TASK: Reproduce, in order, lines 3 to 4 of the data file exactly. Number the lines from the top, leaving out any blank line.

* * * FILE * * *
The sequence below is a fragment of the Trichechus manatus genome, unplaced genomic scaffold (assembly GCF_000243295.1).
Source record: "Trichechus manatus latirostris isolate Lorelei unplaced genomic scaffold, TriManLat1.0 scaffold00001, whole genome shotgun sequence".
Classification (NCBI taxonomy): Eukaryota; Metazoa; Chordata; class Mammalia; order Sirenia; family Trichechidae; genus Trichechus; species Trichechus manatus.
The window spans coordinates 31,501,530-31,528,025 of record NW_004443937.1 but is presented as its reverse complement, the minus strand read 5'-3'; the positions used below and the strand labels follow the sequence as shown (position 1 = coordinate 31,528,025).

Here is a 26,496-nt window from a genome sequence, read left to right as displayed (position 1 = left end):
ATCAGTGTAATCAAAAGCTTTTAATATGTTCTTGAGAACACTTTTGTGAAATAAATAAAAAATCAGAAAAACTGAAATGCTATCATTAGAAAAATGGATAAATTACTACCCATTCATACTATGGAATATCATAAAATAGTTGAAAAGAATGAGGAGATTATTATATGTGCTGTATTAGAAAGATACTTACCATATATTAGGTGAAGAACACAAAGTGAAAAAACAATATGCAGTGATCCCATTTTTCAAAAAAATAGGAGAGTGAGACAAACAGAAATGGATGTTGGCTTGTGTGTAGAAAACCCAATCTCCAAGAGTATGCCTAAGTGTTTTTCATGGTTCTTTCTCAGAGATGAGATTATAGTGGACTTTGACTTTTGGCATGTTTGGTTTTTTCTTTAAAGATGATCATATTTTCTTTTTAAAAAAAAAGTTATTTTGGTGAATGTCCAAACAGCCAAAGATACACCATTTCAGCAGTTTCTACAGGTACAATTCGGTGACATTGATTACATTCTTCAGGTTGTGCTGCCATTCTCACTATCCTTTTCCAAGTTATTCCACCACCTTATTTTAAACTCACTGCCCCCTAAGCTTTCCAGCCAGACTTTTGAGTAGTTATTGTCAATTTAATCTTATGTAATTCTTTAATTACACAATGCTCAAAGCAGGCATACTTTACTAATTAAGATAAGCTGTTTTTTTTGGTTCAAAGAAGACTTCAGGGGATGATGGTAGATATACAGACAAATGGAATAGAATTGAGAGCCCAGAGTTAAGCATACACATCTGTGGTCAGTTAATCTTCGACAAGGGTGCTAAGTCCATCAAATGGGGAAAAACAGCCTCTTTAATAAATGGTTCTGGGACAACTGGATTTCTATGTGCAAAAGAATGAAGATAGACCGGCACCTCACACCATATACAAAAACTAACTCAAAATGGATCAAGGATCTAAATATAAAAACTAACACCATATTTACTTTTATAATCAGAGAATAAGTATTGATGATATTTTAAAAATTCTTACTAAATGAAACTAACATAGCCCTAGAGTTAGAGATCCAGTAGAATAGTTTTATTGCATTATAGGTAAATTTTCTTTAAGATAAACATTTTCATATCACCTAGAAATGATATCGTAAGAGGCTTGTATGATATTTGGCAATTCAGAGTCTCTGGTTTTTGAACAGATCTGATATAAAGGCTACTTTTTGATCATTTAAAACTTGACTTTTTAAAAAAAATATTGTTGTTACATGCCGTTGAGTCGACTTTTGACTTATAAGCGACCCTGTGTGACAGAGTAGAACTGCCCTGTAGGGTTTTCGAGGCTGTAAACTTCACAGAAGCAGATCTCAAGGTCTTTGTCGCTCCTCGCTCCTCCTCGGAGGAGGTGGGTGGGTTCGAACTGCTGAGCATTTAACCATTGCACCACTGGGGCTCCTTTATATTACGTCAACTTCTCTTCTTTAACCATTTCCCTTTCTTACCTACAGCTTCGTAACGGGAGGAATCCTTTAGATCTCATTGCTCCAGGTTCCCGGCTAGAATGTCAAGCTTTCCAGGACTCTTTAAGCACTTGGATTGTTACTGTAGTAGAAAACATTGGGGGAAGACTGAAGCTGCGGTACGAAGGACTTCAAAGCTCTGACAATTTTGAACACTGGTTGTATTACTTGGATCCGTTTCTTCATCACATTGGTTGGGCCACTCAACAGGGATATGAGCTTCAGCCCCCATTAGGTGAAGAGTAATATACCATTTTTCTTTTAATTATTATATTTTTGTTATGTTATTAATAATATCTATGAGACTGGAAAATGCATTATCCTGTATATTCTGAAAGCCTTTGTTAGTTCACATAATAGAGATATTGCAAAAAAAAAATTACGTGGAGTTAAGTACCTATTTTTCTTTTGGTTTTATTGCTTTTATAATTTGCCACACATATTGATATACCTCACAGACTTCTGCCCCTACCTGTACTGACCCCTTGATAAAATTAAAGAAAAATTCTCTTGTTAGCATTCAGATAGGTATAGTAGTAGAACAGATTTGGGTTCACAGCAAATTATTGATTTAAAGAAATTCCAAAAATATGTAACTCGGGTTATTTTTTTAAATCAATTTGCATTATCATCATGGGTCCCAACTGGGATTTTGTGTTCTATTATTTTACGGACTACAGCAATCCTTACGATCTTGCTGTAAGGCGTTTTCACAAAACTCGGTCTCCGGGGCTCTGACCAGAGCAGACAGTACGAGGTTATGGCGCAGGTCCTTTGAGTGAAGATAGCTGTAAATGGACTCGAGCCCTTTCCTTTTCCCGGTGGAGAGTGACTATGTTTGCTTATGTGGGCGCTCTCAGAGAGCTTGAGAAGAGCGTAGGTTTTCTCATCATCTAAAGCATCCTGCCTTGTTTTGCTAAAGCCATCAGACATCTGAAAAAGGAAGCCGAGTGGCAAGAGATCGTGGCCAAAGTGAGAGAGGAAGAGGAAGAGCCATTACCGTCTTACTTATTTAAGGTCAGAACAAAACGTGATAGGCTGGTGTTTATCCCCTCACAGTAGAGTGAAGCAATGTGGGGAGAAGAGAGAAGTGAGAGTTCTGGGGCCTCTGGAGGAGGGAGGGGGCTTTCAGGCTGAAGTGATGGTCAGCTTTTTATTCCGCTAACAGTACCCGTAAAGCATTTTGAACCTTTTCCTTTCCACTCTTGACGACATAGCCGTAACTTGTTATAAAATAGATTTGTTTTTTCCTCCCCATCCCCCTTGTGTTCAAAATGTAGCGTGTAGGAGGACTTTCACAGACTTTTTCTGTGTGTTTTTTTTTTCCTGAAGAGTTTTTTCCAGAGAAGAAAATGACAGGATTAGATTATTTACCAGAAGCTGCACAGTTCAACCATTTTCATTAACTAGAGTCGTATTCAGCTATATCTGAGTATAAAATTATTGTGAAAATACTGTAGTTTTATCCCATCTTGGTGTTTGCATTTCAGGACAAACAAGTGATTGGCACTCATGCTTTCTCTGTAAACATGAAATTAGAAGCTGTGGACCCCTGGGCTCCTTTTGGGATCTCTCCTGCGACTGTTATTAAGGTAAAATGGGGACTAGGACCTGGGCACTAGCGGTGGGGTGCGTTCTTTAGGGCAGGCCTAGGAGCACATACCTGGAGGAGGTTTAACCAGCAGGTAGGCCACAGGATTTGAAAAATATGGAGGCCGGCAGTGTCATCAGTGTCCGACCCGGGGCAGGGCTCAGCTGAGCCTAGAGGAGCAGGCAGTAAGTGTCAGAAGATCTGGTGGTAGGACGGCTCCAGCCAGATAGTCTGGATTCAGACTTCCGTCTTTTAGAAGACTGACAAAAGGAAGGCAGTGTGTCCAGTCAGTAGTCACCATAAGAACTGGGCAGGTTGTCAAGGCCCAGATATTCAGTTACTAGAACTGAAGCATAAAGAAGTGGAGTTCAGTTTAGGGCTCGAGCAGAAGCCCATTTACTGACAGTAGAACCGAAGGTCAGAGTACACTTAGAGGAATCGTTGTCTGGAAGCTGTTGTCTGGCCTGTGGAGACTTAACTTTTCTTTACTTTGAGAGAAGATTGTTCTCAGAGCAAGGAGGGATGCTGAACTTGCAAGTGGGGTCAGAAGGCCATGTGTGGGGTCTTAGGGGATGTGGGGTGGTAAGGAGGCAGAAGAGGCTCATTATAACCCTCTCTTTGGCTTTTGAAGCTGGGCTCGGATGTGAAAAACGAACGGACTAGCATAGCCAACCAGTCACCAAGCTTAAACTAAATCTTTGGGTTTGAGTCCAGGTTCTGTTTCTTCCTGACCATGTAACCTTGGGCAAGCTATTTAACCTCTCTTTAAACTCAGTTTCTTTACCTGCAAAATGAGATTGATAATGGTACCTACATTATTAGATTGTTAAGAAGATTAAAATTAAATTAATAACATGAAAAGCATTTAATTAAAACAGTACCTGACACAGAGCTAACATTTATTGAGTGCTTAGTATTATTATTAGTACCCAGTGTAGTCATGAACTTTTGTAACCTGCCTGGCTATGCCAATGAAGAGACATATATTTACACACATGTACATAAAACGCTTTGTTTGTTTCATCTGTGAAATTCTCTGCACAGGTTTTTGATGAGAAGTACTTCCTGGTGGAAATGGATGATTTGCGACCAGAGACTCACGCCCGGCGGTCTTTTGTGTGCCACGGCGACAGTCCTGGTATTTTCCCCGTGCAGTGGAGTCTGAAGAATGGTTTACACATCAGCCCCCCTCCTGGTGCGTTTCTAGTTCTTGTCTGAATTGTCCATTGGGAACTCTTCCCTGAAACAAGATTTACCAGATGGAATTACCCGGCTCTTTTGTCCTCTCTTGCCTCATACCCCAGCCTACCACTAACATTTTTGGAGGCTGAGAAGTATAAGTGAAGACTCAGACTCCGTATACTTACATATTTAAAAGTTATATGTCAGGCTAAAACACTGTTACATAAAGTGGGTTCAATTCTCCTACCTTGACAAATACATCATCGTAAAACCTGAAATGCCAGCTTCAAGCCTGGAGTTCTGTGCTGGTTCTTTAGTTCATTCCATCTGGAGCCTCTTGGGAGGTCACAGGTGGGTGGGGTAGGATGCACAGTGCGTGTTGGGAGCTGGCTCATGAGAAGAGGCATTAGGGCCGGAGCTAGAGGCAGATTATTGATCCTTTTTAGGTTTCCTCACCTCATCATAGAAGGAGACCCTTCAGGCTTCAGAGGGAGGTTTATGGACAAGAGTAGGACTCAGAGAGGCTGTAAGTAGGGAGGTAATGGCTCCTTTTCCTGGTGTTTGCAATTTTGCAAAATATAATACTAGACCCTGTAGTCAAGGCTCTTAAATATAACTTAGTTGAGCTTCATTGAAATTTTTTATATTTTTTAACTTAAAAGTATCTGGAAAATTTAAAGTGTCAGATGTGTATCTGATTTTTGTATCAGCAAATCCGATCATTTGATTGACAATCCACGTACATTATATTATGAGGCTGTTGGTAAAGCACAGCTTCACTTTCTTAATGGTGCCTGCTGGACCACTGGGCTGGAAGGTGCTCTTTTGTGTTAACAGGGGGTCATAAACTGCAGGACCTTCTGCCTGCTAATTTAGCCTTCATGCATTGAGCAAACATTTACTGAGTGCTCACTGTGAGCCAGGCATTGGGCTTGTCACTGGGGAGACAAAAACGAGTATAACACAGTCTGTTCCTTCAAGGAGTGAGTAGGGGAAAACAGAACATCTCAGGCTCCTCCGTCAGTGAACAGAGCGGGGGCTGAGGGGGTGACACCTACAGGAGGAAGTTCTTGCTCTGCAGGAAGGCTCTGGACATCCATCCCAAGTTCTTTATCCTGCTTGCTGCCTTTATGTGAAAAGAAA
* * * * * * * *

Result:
Classification (NCBI taxonomy): Eukaryota; Metazoa; Chordata; class Mammalia; order Sirenia; family Trichechidae; genus Trichechus; species Trichechus manatus.
The window spans coordinates 31,501,530-31,528,025 of record NW_004443937.1 but is presented as its reverse complement, the minus strand read 5'-3'; the positions used below and the strand labels follow the sequence as shown (position 1 = coordinate 31,528,025).